“Roughly I’d say that if you’re running below 150 staff, you probably don’t need a full-time person, but you do if you have 200 or above as this has to reach across the company,” advises McLean.


Another organisation that has gone for ISO 27001-compliance, meanwhile, is insurance claims processing outsourcer, Audatex. It started down this route in June 2007 to proactively cater to customer requests for detailed security audits and, after hiring consultants to help assess risks and develop a risk treatment plan, it set up a steering group.


This comprises information security manager, Paula Robinson, and the directors of each business unit: HR, finance, IT, development, commercial and marketing and communications. Members meet monthly to monitor the results of internal audits, review the risk treatment plan and establish new policies and procedures as necessary.


Change from the top


Such a body is essential, says Ross McEleny, IT services director at the company, because “If you’ve not got top management commitment, just don’t bother, as without that you won’t change the culture, people or behaviour. It’s a leadership thing and staff behaviour will only change if senior managers change theirs, as they’re role models.”


McEleny adds that having a project champion such as Robinson is also important. Institutionalising change and demonstrating continual improvement requires dedicated time and effort, he says.


Such efforts include bi-monthly newsletters to highlight progress as well as running awareness sessions. These have now become part of the induction process for both permanent and temporary staff at Audatex, but are fine-tuned according to background. Refresher events also occur annually and questionnaires are disseminated afterwards to test understanding, measure effectiveness and provide feedback in order to enhance subsequent meetings.


But to make best practice stick, McEleny believes that regular communications are crucial. “It’s a gradual process to change attitudes, but you have to involve people to ensure that there’s ownership. These initiatives may require a ‘top down’ culture and support, but it can’t work without ‘bottom up’ involvement too,” he concludes.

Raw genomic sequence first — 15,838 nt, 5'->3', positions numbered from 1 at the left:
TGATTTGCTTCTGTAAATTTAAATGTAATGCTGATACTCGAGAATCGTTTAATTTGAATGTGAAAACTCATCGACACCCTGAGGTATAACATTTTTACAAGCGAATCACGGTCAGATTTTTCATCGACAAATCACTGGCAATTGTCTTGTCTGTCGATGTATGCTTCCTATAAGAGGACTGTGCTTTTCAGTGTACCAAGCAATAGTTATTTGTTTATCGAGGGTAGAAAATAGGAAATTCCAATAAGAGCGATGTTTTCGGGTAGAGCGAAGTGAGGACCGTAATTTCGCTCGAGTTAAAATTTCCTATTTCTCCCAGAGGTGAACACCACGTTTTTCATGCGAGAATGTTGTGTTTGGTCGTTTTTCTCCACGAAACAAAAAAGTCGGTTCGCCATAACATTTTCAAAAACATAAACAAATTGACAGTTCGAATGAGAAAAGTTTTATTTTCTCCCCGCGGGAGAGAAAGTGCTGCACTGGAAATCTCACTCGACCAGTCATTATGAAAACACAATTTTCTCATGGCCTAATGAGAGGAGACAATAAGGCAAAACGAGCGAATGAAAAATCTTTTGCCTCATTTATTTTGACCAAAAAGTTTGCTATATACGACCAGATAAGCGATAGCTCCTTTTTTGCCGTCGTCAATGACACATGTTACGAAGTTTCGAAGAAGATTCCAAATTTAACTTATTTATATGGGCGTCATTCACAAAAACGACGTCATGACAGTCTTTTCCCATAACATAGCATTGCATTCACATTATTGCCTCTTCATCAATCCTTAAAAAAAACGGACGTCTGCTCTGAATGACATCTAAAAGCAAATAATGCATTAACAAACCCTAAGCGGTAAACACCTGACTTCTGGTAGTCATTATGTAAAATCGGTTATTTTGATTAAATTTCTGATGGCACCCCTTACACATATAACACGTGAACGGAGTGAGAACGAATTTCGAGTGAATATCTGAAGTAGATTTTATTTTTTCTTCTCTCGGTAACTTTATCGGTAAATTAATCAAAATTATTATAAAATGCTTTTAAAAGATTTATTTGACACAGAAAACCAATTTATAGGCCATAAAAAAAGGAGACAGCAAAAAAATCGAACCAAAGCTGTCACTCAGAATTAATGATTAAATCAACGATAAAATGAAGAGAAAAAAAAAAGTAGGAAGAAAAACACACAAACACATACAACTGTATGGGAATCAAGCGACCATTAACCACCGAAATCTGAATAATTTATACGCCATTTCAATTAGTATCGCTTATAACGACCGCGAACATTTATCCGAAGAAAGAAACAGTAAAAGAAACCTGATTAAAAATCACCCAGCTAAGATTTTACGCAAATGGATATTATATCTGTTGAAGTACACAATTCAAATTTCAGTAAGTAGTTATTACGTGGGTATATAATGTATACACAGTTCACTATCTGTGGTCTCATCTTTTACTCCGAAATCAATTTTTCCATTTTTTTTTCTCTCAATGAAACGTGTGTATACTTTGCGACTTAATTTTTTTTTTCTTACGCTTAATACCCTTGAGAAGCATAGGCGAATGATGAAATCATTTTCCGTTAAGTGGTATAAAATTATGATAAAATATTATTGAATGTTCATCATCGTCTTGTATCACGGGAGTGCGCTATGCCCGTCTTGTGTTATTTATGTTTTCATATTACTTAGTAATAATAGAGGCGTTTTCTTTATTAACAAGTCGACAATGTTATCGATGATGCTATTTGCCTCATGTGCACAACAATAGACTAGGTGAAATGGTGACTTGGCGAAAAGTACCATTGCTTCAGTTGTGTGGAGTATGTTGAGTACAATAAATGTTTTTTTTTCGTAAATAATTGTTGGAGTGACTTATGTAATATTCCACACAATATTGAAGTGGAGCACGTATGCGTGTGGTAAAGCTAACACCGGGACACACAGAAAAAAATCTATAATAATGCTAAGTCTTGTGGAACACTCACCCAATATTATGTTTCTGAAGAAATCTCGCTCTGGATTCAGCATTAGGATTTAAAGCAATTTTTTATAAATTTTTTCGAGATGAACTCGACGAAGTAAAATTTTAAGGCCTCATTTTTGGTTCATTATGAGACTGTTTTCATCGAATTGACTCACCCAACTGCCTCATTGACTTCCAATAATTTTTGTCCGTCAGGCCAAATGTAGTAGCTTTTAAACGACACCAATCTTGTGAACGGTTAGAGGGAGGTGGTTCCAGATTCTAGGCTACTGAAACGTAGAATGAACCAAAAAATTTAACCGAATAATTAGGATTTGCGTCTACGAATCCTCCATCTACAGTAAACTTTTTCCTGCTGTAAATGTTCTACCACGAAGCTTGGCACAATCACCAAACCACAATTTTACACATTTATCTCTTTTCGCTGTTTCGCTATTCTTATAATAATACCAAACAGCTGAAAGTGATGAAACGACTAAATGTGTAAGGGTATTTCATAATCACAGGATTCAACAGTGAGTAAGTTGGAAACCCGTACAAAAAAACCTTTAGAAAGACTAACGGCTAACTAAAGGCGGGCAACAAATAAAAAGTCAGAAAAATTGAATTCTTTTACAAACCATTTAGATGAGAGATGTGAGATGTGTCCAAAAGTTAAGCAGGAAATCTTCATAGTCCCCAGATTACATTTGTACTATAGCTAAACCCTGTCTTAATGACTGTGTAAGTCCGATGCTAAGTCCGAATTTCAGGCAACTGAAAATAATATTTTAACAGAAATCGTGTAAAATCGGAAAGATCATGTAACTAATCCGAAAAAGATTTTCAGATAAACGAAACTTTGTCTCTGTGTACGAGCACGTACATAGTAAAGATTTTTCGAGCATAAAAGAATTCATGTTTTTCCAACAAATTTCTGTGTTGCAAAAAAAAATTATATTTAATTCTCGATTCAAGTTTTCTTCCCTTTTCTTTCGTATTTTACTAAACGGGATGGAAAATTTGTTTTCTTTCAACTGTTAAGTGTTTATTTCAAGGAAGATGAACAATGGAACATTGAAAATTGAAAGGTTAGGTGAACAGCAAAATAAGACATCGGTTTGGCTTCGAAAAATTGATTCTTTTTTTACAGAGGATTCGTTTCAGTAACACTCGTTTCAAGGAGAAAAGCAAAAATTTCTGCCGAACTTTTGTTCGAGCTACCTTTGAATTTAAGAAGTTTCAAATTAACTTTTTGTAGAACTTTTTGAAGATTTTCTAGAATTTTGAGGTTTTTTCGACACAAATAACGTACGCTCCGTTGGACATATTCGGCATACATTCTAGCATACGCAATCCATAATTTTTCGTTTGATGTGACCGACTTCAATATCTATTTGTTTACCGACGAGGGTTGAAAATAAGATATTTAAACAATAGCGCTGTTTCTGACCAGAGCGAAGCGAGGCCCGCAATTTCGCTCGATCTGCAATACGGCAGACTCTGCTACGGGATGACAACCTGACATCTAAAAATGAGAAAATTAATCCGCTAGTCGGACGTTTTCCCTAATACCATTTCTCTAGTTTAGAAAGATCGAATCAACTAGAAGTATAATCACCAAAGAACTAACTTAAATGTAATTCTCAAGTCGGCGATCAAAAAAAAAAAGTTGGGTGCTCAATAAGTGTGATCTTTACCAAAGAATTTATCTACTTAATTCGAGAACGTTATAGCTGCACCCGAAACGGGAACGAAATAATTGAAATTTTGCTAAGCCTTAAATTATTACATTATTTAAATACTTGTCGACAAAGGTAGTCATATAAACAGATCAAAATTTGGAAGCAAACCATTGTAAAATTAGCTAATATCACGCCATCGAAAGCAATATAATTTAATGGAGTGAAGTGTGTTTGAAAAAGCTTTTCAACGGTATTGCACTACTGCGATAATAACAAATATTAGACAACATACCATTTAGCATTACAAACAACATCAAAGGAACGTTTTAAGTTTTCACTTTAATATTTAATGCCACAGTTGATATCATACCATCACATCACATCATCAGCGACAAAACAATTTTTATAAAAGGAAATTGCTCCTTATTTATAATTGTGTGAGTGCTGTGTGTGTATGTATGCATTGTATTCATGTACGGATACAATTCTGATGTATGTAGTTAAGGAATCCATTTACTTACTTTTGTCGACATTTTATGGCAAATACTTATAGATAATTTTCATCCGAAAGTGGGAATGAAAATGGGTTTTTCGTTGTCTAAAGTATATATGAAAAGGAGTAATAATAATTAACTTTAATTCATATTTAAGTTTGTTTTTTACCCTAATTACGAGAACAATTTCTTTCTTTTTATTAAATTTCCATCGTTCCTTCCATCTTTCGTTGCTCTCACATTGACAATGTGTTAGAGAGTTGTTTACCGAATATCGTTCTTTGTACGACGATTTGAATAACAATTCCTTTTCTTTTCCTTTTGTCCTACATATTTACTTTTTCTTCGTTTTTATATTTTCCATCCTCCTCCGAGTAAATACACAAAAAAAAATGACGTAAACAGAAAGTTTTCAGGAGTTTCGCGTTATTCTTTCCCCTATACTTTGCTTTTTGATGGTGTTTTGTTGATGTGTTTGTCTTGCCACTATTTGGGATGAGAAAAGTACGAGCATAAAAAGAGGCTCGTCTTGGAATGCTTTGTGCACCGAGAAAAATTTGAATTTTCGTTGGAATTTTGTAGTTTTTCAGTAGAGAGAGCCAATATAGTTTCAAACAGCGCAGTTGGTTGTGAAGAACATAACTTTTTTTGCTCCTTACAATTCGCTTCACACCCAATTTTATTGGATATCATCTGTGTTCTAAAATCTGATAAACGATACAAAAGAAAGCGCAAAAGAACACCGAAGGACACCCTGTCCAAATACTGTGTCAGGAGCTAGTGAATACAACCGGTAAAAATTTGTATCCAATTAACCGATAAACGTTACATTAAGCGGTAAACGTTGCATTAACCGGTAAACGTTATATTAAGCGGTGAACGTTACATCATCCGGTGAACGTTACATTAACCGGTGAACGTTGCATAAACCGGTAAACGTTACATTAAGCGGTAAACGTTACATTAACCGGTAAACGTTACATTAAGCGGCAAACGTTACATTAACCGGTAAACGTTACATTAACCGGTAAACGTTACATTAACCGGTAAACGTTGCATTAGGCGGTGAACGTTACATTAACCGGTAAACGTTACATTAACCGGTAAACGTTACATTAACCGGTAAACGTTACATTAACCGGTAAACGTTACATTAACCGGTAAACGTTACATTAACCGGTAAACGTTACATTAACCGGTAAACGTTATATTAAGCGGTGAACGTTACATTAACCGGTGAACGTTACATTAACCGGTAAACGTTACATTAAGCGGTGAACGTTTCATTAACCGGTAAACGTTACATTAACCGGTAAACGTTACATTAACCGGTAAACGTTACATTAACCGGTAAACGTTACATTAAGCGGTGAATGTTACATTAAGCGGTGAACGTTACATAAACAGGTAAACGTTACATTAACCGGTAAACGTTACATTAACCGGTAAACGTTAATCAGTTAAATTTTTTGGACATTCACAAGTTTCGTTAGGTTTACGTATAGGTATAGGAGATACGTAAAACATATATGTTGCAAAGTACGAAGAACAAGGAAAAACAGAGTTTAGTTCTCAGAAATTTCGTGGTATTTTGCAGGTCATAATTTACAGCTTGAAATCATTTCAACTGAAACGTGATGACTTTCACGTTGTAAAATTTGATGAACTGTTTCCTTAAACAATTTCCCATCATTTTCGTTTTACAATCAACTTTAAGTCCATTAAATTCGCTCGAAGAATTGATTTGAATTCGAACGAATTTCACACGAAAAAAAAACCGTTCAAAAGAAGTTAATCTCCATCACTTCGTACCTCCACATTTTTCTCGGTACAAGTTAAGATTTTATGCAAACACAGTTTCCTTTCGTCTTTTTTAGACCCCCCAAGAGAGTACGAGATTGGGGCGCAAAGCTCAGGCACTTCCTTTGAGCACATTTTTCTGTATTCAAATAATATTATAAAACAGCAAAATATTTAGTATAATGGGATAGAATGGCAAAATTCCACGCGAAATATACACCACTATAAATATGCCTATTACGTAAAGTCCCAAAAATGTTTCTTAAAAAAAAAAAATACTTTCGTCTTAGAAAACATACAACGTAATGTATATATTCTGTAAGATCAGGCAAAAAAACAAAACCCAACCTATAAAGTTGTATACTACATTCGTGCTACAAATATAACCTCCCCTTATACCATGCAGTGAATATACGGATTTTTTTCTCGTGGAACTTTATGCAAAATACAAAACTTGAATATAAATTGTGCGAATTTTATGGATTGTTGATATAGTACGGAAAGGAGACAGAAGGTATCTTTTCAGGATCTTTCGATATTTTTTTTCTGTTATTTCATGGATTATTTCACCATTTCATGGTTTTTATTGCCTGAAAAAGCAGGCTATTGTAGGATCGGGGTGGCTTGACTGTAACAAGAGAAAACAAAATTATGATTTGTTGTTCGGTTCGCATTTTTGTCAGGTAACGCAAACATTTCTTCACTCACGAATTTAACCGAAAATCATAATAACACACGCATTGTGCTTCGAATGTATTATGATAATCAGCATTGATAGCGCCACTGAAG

Ensuring Good Security Practice

(Source: The Security Company)

Staff should:


-          Where possible, protect all company data on desks, screens and other displays from being viewed by unauthorised people

-          Lock workstations when leaving unattended during the working day and log off at close of business

-          Always visibly display security passes while on company premises

-          Secure small items of equipment, laptops and personal items at all times

-           Secure all sensitive materials at the end of the working day

-          Dispose of sensitive papers securely

-          Establish a security routine at the end of the working day to ensure that all safes, cabinets, desks and workstations are locked and the keys secured

-          Report any security issues to managers


Staff shouldn’t:


-          Allow anyone to enter the premises through access control points unless they have an appropriate security pass

-          Tell anyone anything sensitive that they don’t need to know in order to do their job

-          Release any sensitive information (especially outside of the company) without the approval of their manager

-          Share their passwords – they should treat it with the same care and respect that they would the front door key to their house

-          Leave sensitive company material unattended on desks, in empty meeting rooms or in unlocked cupboards

-          Be shy coming forward if they have any questions about security or any suspicions about breaches or potential breaches in security